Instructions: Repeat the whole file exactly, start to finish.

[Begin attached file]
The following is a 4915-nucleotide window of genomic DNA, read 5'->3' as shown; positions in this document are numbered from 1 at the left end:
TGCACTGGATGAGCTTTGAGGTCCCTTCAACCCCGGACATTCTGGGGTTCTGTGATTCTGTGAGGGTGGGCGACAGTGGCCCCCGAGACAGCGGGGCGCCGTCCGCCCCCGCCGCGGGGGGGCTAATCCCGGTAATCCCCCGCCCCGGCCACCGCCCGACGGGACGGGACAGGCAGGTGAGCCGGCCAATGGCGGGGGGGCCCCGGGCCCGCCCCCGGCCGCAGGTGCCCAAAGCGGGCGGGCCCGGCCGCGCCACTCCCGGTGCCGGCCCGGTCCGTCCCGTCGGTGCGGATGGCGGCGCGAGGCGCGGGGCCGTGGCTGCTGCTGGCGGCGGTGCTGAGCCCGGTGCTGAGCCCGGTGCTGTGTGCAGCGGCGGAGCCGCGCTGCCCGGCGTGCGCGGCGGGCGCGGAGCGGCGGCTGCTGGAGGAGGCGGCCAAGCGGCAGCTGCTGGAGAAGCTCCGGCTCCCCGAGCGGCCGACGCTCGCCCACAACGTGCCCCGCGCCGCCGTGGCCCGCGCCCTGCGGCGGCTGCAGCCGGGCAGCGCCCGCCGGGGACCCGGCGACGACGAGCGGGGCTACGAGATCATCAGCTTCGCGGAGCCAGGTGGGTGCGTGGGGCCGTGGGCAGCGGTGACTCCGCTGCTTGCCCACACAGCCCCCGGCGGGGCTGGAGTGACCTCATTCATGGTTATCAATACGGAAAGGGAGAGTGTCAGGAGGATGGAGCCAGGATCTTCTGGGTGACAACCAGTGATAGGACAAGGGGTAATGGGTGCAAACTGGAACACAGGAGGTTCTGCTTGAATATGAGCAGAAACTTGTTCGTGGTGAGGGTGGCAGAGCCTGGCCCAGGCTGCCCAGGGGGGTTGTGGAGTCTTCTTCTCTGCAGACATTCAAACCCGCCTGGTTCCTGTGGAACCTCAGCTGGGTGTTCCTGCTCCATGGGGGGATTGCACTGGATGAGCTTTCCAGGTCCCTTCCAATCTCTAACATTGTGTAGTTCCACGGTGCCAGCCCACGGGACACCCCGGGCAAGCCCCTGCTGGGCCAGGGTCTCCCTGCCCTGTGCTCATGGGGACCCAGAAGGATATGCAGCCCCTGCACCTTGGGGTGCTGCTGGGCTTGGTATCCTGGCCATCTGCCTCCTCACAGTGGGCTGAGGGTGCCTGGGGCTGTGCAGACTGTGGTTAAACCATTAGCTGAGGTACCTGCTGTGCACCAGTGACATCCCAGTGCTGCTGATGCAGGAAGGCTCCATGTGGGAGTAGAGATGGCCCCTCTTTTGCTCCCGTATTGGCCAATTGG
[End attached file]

The following is a 4915-nucleotide window of genomic DNA, read 5'->3' as shown; positions in this document are numbered from 1 at the left end:
TGCACTGGATGAGCTTTGAGGTCCCTTCAACCCCGGACATTCTGGGGTTCTGTGATTCTGTGAGGGTGGGCGACAGTGGCCCCCGAGACAGCGGGGCGCCGTCCGCCCCCGCCGCGGGGGGGCTAATCCCGGTAATCCCCCGCCCCGGCCACCGCCCGACGGGACGGGACAGGCAGGTGAGCCGGCCAATGGCGGGGGGGCCCCGGGCCCGCCCCCGGCCGCAGGTGCCCAAAGCGGGCGGGCCCGGCCGCGCCACTCCCGGTGCCGGCCCGGTCCGTCCCGTCGGTGCGGATGGCGGCGCGAGGCGCGGGGCCGTGGCTGCTGCTGGCGGCGGTGCTGAGCCCGGTGCTGAGCCCGGTGCTGTGTGCAGCGGCGGAGCCGCGCTGCCCGGCGTGCGCGGCGGGCGCGGAGCGGCGGCTGCTGGAGGAGGCGGCCAAGCGGCAGCTGCTGGAGAAGCTCCGGCTCCCCGAGCGGCCGACGCTCGCCCACAACGTGCCCCGCGCCGCCGTGGCCCGCGCCCTGCGGCGGCTGCAGCCGGGCAGCGCCCGCCGGGGACCCGGCGACGACGAGCGGGGCTACGAGATCATCAGCTTCGCGGAGCCAGGTGGGTGCGTGGGGCCGTGGGCAGCGGTGACTCCGCTGCTTGCCCACACAGCCCCCGGCGGGGCTGGAGTGACCTCATTCATGGTTATCAATACGGAAAGGGAGAGTGTCAGGAGGATGGAGCCAGGATCTTCTGGGTGACAACCAGTGATAGGACAAGGGGTAATGGGTGCAAACTGGAACACAGGAGGTTCTGCTTGAATATGAGCAGAAACTTGTTCGTGGTGAGGGTGGCAGAGCCTGGCCCAGGCTGCCCAGGGGGGTTGTGGAGTCTTCTTCTCTGCAGACATTCAAACCCGCCTGGTTCCTGTGGAACCTCAGCTGGGTGTTCCTGCTCCATGGGGGGATTGCACTGGATGAGCTTTCCAGGTCCCTTCCAATCTCTAACATTGTGTAGTTCCACGGTGCCAGCCCACGGGACACCCCGGGCAAGCCCCTGCTGGGCCAGGGTCTCCCTGCCCTGTGCTCATGGGGACCCAGAAGGATATGCAGCCCCTGCACCTTGGGGTGCTGCTGGGCTTGGTATCCTGGCCATCTGCCTCCTCACAGTGGGCTGAGGGTGCCTGGGGCTGTGCAGACTGTGGTTAAACCATTAGCTGAGGTACCTGCTGTGCACCAGTGACATCCCAGTGCTGCTGATGCAGGAAGGCTCCATGTGGGAGTAGAGATGGCCCCTCTTTTGCTCCCGTATTGGCCAATTGG